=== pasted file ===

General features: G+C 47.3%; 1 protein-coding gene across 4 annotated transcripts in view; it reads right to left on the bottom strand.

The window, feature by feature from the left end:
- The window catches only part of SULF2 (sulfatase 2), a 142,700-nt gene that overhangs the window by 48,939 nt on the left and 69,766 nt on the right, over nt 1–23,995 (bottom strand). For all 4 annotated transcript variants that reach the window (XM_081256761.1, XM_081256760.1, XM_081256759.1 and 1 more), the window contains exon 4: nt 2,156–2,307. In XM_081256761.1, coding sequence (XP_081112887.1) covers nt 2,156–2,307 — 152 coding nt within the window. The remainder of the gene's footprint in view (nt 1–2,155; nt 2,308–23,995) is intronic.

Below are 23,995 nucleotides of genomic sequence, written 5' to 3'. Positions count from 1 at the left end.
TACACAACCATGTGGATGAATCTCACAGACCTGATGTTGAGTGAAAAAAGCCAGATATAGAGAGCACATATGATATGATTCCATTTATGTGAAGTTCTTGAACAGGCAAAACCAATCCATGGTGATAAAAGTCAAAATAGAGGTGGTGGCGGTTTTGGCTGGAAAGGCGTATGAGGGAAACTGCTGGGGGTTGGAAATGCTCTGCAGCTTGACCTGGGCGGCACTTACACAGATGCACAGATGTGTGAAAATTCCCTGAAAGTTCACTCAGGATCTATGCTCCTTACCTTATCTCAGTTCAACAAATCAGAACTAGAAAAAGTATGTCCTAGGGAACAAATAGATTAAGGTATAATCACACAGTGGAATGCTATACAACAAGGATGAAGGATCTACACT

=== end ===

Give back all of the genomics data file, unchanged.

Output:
General features: G+C 47.3%; 1 protein-coding gene across 4 annotated transcripts in view; it reads right to left on the bottom strand.

The window, feature by feature from the left end:
- The window catches only part of SULF2 (sulfatase 2), a 142,700-nt gene that overhangs the window by 48,939 nt on the left and 69,766 nt on the right, over nt 1–23,995 (bottom strand). For all 4 annotated transcript variants that reach the window (XM_081256761.1, XM_081256760.1, XM_081256759.1 and 1 more), the window contains exon 4: nt 2,156–2,307. In XM_081256761.1, coding sequence (XP_081112887.1) covers nt 2,156–2,307 — 152 coding nt within the window. The remainder of the gene's footprint in view (nt 1–2,155; nt 2,308–23,995) is intronic.

Below are 23,995 nucleotides of genomic sequence, written 5' to 3'. Positions count from 1 at the left end.
TACACAACCATGTGGATGAATCTCACAGACCTGATGTTGAGTGAAAAAAGCCAGATATAGAGAGCACATATGATATGATTCCATTTATGTGAAGTTCTTGAACAGGCAAAACCAATCCATGGTGATAAAAGTCAAAATAGAGGTGGTGGCGGTTTTGGCTGGAAAGGCGTATGAGGGAAACTGCTGGGGGTTGGAAATGCTCTGCAGCTTGACCTGGGCGGCACTTACACAGATGCACAGATGTGTGAAAATTCCCTGAAAGTTCACTCAGGATCTATGCTCCTTACCTTATCTCAGTTCAACAAATCAGAACTAGAAAAAGTATGTCCTAGGGAACAAATAGATTAAGGTATAATCACACAGTGGAATGCTATACAACAAGGATGAAGGATCTACACT